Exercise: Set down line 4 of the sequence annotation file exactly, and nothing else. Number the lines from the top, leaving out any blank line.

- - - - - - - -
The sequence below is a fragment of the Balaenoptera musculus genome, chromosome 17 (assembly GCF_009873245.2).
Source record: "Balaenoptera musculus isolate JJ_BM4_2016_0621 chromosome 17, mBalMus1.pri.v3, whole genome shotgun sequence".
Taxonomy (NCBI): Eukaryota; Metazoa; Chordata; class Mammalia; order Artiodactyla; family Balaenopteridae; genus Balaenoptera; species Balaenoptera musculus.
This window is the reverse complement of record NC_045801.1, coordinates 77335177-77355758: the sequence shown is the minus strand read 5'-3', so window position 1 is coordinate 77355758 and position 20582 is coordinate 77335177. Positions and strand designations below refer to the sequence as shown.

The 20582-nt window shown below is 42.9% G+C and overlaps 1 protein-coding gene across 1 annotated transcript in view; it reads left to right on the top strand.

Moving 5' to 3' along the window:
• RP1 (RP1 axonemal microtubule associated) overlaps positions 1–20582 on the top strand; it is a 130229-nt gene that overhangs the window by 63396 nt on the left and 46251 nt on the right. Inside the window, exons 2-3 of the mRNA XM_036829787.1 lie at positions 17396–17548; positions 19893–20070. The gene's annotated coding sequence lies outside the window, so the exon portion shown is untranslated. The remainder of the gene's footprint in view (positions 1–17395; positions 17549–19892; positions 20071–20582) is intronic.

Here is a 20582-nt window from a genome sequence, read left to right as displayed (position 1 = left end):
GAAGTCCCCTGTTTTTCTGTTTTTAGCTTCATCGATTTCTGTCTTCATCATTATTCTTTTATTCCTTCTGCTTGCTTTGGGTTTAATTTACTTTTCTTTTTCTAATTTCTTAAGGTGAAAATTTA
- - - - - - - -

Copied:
This window is the reverse complement of record NC_045801.1, coordinates 77335177-77355758: the sequence shown is the minus strand read 5'-3', so window position 1 is coordinate 77355758 and position 20582 is coordinate 77335177. Positions and strand designations below refer to the sequence as shown.